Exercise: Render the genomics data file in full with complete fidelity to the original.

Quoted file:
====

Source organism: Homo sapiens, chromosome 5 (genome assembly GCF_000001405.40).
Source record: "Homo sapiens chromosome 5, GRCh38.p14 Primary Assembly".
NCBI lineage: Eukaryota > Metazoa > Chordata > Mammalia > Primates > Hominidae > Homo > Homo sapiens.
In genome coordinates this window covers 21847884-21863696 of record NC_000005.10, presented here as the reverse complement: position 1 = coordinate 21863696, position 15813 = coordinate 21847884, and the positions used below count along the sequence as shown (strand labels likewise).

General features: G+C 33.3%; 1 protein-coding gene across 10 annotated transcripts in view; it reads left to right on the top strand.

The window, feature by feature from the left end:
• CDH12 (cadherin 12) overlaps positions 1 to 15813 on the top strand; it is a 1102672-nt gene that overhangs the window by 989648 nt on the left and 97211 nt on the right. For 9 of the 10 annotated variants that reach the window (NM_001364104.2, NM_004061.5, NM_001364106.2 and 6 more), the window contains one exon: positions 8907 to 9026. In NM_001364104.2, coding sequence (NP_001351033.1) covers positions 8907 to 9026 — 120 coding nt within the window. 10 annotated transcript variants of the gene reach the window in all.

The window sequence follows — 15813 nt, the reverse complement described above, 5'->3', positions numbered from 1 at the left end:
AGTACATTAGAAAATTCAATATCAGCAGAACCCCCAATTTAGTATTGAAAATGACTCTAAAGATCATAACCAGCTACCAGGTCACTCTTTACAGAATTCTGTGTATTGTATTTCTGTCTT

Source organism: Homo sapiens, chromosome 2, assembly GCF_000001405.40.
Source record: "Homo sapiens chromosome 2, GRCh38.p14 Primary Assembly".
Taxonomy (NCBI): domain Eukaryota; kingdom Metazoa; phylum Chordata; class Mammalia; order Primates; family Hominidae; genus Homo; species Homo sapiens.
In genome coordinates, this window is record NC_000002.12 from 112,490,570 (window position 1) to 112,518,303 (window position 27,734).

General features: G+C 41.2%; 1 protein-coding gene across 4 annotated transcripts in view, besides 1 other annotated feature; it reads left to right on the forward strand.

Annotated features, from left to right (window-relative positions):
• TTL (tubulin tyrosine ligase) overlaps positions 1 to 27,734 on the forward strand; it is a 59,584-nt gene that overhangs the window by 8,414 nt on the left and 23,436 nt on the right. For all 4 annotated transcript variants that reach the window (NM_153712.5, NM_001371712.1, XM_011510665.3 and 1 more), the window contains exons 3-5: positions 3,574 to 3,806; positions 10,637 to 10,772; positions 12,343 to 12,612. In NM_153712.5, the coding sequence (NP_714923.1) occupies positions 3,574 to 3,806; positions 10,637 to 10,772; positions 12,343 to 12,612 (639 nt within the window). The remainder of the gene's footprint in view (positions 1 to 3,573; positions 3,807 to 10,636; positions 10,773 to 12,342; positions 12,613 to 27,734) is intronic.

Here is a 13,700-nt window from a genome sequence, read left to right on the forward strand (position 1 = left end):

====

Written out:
Source organism: Homo sapiens, chromosome 5 (genome assembly GCF_000001405.40).
Source record: "Homo sapiens chromosome 5, GRCh38.p14 Primary Assembly".
NCBI lineage: Eukaryota > Metazoa > Chordata > Mammalia > Primates > Hominidae > Homo > Homo sapiens.
In genome coordinates this window covers 21847884-21863696 of record NC_000005.10, presented here as the reverse complement: position 1 = coordinate 21863696, position 15813 = coordinate 21847884, and the positions used below count along the sequence as shown (strand labels likewise).

General features: G+C 33.3%; 1 protein-coding gene across 10 annotated transcripts in view; it reads left to right on the top strand.

The window, feature by feature from the left end:
• CDH12 (cadherin 12) overlaps positions 1 to 15813 on the top strand; it is a 1102672-nt gene that overhangs the window by 989648 nt on the left and 97211 nt on the right. For 9 of the 10 annotated variants that reach the window (NM_001364104.2, NM_004061.5, NM_001364106.2 and 6 more), the window contains one exon: positions 8907 to 9026. In NM_001364104.2, coding sequence (NP_001351033.1) covers positions 8907 to 9026 — 120 coding nt within the window. 10 annotated transcript variants of the gene reach the window in all.

The window sequence follows — 15813 nt, the reverse complement described above, 5'->3', positions numbered from 1 at the left end:
AGTACATTAGAAAATTCAATATCAGCAGAACCCCCAATTTAGTATTGAAAATGACTCTAAAGATCATAACCAGCTACCAGGTCACTCTTTACAGAATTCTGTGTATTGTATTTCTGTCTT

Source organism: Homo sapiens, chromosome 2, assembly GCF_000001405.40.
Source record: "Homo sapiens chromosome 2, GRCh38.p14 Primary Assembly".
Taxonomy (NCBI): domain Eukaryota; kingdom Metazoa; phylum Chordata; class Mammalia; order Primates; family Hominidae; genus Homo; species Homo sapiens.
In genome coordinates, this window is record NC_000002.12 from 112,490,570 (window position 1) to 112,518,303 (window position 27,734).

General features: G+C 41.2%; 1 protein-coding gene across 4 annotated transcripts in view, besides 1 other annotated feature; it reads left to right on the forward strand.

Annotated features, from left to right (window-relative positions):
• TTL (tubulin tyrosine ligase) overlaps positions 1 to 27,734 on the forward strand; it is a 59,584-nt gene that overhangs the window by 8,414 nt on the left and 23,436 nt on the right. For all 4 annotated transcript variants that reach the window (NM_153712.5, NM_001371712.1, XM_011510665.3 and 1 more), the window contains exons 3-5: positions 3,574 to 3,806; positions 10,637 to 10,772; positions 12,343 to 12,612. In NM_153712.5, the coding sequence (NP_714923.1) occupies positions 3,574 to 3,806; positions 10,637 to 10,772; positions 12,343 to 12,612 (639 nt within the window). The remainder of the gene's footprint in view (positions 1 to 3,573; positions 3,807 to 10,636; positions 10,773 to 12,342; positions 12,613 to 27,734) is intronic.

Here is a 13,700-nt window from a genome sequence, read left to right on the forward strand (position 1 = left end):